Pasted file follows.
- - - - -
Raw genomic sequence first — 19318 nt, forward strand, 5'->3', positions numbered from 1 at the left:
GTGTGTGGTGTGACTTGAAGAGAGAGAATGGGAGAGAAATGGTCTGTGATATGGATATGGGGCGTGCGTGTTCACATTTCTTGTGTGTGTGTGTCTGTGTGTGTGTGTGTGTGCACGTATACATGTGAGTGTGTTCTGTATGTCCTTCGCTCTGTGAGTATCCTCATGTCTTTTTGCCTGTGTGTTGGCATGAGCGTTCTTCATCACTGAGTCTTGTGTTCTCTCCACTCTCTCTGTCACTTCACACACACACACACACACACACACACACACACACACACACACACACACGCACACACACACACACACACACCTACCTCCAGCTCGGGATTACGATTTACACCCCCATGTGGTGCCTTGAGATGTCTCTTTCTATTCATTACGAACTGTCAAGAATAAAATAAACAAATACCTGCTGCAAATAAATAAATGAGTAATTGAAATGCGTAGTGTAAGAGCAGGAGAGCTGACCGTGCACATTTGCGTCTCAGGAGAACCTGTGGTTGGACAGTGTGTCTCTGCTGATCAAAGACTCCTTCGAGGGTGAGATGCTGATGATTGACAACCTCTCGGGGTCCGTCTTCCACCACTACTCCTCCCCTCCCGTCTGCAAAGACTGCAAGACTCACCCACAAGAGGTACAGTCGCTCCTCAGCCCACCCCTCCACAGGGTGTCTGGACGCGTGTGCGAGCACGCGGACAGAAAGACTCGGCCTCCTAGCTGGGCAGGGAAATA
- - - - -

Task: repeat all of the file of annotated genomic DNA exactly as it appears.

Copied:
Raw genomic sequence first — 19318 nt, forward strand, 5'->3', positions numbered from 1 at the left:
GTGTGTGGTGTGACTTGAAGAGAGAGAATGGGAGAGAAATGGTCTGTGATATGGATATGGGGCGTGCGTGTTCACATTTCTTGTGTGTGTGTGTCTGTGTGTGTGTGTGTGTGCACGTATACATGTGAGTGTGTTCTGTATGTCCTTCGCTCTGTGAGTATCCTCATGTCTTTTTGCCTGTGTGTTGGCATGAGCGTTCTTCATCACTGAGTCTTGTGTTCTCTCCACTCTCTCTGTCACTTCACACACACACACACACACACACACACACACACACACACACACACACACGCACACACACACACACACACACCTACCTCCAGCTCGGGATTACGATTTACACCCCCATGTGGTGCCTTGAGATGTCTCTTTCTATTCATTACGAACTGTCAAGAATAAAATAAACAAATACCTGCTGCAAATAAATAAATGAGTAATTGAAATGCGTAGTGTAAGAGCAGGAGAGCTGACCGTGCACATTTGCGTCTCAGGAGAACCTGTGGTTGGACAGTGTGTCTCTGCTGATCAAAGACTCCTTCGAGGGTGAGATGCTGATGATTGACAACCTCTCGGGGTCCGTCTTCCACCACTACTCCTCCCCTCCCGTCTGCAAAGACTGCAAGACTCACCCACAAGAGGTACAGTCGCTCCTCAGCCCACCCCTCCACAGGGTGTCTGGACGCGTGTGCGAGCACGCGGACAGAAAGACTCGGCCTCCTAGCTGGGCAGGGAAATA